Transition to life in the United States may be somewhat smoother for immigrants who marry a citizen of their new country. But attaining professional success, or adjusting to social and cultural differences, is still up to the individual. In this edition of New American Voices, we report on the Russian bride of an American lawyer and her experiences.
Brown-haired, blue-eyed Lidia met her husband, Dan Rupli, when he was in Russia on business for a telecommunications company. Introduced by a mutual acquaintance, they had dinner in a Moscow restaurant, and love blossomed. Lidia says that one of the things that attracted her was that Dan Rupli was so different from the Russian men she knew.
"Just because he grew up in this country of freedom, liberty and human rights, he was different," she says. "He was more independent, he was, I would say, more freedom-oriented, and the way he was speaking and the way he was acting, he had a lot of confidence in himself and his country and what he was doing."
After a two-year, long-distance courtship, Lidia and Dan Rupli married and settled in the small town of Frederick, about an hour's drive from Washington, D.C. Lidia says that she enjoys living in the suburbs. "I grew up in big cities in Russia, so I'm a city girl. When I moved to America we used to live first in a rural area, and now we live in a suburban area," she says. "The li fe here is very, I would say, quiet, not hectic, not much transportation, not so many people as in a big city. But that's what I like. I like this provincial style of life."
Lidia's husband has a law practice and is active in local politics. Lidia Rupli took courses and passed the examination to become a real estate agent, selling houses in the Washington area's booming real estate market. Although she seems comfortable in her new life, she admits that it was not all smooth sailing. "Some things were difficult to get used to," she recalls. "There was the language barrier -- I hope that my language has improved since the time I came here -- and it was a little difficult to adjust to a new economical system. I found out that it was difficult to find an equivalent job to the one I had in Russia. I'm still looking for it."
Back in Russia, Lidia was a trained chemical engineer with a degree from Moscow University, who for five years worked as a project engineer on the Caspian pipeline, being built to transport oil from Kazakhstan to tankers on the Black Sea. Even with this background, though, she couldn't find an equivalent job in the United States. She explains, "The barrier is actually because nowadays, everybody is applying on the Internet. I guess maybe this is the problem. Normally, the employers - they don't see you, they only see your resume. So it's very hard to be invited for an interview, that's what I found. Of course, I'm sending my resume everywhere, and I don't lose my hope. I hope one day I will be invited, and I will get a good position."
In the meantime, thanks to her husband's involvement in politics, Lidia Rupli, too, has become active as a volunteer. She licks envelopes for political candidates' mass mailings, carries signs, staffs polling places, and with her husband has attended a national political convention. She says that even growing up in the Soviet Union she was always interested in how the political process works, particularly in democratic countries. "It's very exciting, because people really care about politics here," she says. "And they're really very much actively involved. And if they like a candidate, they strongly support their candidate, and they do anything they can possibly do. In the Soviet Union we were not encouraged to participate, and the whole process was very different."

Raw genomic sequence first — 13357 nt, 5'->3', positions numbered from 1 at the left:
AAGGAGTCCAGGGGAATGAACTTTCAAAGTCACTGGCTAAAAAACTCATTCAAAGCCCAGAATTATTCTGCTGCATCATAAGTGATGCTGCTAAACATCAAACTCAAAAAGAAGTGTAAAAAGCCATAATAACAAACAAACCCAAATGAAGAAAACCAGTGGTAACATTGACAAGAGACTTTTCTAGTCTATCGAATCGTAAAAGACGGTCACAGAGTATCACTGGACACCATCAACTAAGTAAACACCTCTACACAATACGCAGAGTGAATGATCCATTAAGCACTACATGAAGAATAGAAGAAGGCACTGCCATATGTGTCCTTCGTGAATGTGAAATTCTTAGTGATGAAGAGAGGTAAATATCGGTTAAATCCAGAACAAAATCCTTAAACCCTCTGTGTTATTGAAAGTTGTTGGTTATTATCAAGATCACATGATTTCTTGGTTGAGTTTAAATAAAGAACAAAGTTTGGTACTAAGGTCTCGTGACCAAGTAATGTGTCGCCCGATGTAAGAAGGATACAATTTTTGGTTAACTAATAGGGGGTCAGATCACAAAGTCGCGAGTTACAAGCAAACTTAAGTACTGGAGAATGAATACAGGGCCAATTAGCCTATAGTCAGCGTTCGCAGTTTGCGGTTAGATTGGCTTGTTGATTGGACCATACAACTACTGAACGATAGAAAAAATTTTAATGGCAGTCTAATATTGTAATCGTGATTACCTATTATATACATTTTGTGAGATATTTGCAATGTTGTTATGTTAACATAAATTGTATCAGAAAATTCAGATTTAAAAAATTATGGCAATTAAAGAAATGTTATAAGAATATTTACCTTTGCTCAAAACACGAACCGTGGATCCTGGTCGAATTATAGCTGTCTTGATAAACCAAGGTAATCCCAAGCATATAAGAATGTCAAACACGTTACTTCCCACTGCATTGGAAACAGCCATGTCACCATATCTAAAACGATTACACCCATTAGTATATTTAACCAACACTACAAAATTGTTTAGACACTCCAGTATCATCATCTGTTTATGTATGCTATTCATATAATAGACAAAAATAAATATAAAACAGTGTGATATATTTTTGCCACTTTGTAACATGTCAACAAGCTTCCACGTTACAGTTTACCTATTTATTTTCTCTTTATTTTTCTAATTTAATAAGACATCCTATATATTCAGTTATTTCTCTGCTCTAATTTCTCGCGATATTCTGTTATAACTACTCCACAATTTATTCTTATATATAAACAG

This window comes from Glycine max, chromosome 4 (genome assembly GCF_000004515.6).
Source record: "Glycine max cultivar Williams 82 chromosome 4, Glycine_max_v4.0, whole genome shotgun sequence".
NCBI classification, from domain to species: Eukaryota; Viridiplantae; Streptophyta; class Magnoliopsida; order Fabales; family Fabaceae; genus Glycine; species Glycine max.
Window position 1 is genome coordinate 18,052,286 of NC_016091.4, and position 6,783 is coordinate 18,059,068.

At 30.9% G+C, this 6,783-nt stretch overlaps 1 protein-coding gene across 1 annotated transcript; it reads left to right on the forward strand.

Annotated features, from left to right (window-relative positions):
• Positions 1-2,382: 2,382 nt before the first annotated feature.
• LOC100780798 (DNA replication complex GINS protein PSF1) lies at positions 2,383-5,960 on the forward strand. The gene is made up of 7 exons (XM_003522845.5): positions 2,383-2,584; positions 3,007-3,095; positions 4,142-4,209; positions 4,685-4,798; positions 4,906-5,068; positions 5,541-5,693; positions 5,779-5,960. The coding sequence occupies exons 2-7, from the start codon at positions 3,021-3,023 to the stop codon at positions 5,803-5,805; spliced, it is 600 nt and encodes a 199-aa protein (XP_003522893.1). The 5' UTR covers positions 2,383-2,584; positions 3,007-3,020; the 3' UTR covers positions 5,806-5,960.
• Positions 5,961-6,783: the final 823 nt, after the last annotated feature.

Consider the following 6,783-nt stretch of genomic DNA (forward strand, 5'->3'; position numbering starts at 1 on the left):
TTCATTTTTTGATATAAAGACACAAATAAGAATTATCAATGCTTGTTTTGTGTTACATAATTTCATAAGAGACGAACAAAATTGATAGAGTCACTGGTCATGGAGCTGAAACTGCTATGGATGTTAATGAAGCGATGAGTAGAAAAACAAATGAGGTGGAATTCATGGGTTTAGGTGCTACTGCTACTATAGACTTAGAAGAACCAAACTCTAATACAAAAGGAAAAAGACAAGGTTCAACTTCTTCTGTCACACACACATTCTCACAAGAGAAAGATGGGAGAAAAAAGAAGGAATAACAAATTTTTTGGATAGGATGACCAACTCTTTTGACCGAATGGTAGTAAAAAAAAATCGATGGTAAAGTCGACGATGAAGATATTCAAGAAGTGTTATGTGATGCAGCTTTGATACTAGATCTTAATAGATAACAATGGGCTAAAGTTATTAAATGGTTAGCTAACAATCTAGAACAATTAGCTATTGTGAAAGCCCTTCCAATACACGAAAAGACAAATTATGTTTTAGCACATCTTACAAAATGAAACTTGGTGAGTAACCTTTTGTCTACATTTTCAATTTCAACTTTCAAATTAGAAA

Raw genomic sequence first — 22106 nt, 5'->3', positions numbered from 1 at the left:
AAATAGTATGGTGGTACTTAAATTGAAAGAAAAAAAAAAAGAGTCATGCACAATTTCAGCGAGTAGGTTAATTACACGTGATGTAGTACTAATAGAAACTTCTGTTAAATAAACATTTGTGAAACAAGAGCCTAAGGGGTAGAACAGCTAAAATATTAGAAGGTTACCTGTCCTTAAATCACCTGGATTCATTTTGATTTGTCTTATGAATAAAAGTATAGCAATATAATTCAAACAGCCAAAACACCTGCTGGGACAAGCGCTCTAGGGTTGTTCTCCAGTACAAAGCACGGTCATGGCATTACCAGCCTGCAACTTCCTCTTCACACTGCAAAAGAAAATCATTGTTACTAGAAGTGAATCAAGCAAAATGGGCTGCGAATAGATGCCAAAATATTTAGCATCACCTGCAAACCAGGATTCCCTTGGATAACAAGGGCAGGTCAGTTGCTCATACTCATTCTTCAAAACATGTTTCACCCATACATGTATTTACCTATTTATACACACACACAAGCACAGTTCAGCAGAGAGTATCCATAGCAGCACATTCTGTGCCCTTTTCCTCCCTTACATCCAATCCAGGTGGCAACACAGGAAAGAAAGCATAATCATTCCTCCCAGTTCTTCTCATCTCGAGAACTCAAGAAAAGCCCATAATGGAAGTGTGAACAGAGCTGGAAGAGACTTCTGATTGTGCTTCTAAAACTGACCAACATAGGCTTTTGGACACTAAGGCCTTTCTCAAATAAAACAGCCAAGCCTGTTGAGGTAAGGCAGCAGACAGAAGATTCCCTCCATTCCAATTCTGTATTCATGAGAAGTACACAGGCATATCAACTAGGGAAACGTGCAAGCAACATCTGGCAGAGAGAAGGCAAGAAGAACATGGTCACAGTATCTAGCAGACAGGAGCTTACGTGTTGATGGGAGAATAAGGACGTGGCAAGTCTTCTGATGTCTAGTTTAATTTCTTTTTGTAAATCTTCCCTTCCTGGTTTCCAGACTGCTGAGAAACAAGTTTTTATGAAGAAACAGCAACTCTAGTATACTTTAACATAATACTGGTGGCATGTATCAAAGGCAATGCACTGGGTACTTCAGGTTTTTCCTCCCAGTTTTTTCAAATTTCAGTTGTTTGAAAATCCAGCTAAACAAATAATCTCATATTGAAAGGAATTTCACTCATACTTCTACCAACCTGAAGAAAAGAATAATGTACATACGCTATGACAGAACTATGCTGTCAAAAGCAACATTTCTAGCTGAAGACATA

Lidia Rupli's enthusiasm extends to many other aspects of life in the United States. "It's a beautiful country. I think it may be the most beautiful country in the world," she exclaims, "It has everything - deserts and prairies, mountains, oceans, forests, everything! It's a country of wonderful, friendly, generous people. The more I learned about America and the people, I learned that it's a different attitude towards life. People are more free in this country. They can say anything they want. And people are more confident."
Still, there are things that she would change. "Some things I found a little disappointing. For instance, I found that the cost of life is very expensive here," Lidia Rupli says. "Housing is very expensive, and medical care. For some people I found out that medical care is unavailable, and that's what I wish would be improved in the future."
After three and a half years in the United States, Lidia Rupli has some words of advice for prospective immigrants planning to come to this country. "First of all, to people who want to immigrate to America I recommend, first, that they learn as much about America as they can," she says. "Learn American history, American culture, and really love this country. Because you can adjust to a different environment, to a different culture only when you fall in love with this country. And then this love will help you to survive, and to get success. Miracles happen here. As a famous writer, Thomas Wolfe, said, 'Miracles not only happen here. They happen here all the time.'"
Lidia Rupli herself is waiting for her next miracle -- finding a good job as a chemical engineer.